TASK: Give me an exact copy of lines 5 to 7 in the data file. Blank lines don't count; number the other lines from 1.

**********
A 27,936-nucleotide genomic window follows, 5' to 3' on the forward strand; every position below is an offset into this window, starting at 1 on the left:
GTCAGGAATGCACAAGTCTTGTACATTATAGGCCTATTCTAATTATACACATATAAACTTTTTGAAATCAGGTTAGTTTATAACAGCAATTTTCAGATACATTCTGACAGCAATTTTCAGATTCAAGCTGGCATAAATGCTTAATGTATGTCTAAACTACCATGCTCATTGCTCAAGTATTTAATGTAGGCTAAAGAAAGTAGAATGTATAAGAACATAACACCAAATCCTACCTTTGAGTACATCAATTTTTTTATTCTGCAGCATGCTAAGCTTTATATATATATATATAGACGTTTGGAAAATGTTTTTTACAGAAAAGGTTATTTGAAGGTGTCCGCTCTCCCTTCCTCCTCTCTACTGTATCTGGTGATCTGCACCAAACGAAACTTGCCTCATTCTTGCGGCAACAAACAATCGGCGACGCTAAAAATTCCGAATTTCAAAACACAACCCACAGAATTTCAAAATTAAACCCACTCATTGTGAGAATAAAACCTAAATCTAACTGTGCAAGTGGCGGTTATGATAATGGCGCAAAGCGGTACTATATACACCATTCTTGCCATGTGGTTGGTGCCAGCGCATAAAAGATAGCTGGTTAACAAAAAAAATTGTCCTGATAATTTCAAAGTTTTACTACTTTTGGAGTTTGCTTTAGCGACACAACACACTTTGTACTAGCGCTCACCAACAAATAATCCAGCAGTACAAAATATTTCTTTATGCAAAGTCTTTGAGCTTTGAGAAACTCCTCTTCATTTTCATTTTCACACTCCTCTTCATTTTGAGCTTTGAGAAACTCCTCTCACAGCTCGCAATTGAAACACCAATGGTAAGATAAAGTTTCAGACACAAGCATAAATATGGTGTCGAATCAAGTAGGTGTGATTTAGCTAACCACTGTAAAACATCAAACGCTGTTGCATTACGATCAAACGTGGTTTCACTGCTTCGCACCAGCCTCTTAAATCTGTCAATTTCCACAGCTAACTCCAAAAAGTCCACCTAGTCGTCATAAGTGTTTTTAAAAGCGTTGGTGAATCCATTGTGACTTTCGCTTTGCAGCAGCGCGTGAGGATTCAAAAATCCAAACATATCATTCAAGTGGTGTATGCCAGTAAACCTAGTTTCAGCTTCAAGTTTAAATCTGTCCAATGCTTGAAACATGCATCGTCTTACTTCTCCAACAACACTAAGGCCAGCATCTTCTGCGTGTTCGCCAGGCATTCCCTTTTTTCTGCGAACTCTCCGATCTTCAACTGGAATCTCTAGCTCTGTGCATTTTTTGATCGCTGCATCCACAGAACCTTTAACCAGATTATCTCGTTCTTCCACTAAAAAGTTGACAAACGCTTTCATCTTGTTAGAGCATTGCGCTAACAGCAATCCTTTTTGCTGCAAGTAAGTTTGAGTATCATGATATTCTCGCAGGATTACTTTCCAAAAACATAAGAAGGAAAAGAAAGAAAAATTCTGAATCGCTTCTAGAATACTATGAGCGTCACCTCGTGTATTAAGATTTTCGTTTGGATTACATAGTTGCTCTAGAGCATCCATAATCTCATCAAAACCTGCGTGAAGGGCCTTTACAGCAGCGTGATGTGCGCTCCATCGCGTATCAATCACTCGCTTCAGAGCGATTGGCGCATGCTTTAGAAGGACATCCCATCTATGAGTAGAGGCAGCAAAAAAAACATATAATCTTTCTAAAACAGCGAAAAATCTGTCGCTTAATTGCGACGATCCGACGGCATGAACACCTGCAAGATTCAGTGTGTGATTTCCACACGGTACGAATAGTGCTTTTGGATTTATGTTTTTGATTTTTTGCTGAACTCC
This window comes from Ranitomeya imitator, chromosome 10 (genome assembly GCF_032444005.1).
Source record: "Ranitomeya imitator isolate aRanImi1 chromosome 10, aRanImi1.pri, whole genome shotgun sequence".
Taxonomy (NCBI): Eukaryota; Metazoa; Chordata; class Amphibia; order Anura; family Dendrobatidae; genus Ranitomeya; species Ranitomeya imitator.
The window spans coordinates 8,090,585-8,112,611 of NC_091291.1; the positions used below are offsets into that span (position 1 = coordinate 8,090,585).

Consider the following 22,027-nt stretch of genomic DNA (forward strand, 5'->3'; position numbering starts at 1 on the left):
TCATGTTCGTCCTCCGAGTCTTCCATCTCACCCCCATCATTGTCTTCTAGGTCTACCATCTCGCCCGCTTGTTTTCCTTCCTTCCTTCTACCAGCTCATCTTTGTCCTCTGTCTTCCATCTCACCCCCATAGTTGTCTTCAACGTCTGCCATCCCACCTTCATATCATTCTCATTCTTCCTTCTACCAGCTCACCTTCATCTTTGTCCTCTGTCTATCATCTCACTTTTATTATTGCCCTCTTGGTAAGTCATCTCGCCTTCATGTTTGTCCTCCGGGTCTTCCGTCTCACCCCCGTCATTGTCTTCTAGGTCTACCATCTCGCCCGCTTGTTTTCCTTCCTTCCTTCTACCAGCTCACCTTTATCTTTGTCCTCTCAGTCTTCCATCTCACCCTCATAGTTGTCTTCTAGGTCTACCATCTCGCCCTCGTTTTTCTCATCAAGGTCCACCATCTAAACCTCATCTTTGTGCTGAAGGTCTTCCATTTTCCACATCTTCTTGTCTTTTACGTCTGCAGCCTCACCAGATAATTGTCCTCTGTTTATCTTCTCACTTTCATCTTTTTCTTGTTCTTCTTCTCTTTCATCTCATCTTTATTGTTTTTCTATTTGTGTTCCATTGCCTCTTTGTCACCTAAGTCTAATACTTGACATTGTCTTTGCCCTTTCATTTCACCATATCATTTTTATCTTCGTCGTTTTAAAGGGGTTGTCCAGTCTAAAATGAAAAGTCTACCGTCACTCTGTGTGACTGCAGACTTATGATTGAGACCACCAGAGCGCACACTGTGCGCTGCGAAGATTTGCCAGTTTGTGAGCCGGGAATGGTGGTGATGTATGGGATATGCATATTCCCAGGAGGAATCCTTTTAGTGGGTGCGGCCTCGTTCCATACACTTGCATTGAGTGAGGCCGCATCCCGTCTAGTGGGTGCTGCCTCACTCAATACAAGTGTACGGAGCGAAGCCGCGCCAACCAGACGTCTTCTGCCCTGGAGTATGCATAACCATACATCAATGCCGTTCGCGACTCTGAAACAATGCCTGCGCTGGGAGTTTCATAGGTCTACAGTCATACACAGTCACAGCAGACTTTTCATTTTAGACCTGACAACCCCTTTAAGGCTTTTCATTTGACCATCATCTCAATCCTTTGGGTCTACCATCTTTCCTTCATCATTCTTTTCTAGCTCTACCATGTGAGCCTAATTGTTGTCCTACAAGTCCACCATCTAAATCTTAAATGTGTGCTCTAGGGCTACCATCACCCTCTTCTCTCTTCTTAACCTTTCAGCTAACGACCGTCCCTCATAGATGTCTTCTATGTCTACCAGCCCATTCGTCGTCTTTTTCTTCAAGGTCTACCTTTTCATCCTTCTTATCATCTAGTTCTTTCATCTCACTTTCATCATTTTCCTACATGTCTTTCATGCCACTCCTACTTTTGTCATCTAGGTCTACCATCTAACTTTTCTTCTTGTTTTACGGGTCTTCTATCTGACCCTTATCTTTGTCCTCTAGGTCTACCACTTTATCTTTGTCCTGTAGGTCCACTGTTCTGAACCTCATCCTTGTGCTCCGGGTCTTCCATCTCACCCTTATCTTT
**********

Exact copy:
Taxonomy (NCBI): Eukaryota; Metazoa; Chordata; class Amphibia; order Anura; family Dendrobatidae; genus Ranitomeya; species Ranitomeya imitator.
The window spans coordinates 8,090,585-8,112,611 of NC_091291.1; the positions used below are offsets into that span (position 1 = coordinate 8,090,585).

Consider the following 22,027-nt stretch of genomic DNA (forward strand, 5'->3'; position numbering starts at 1 on the left):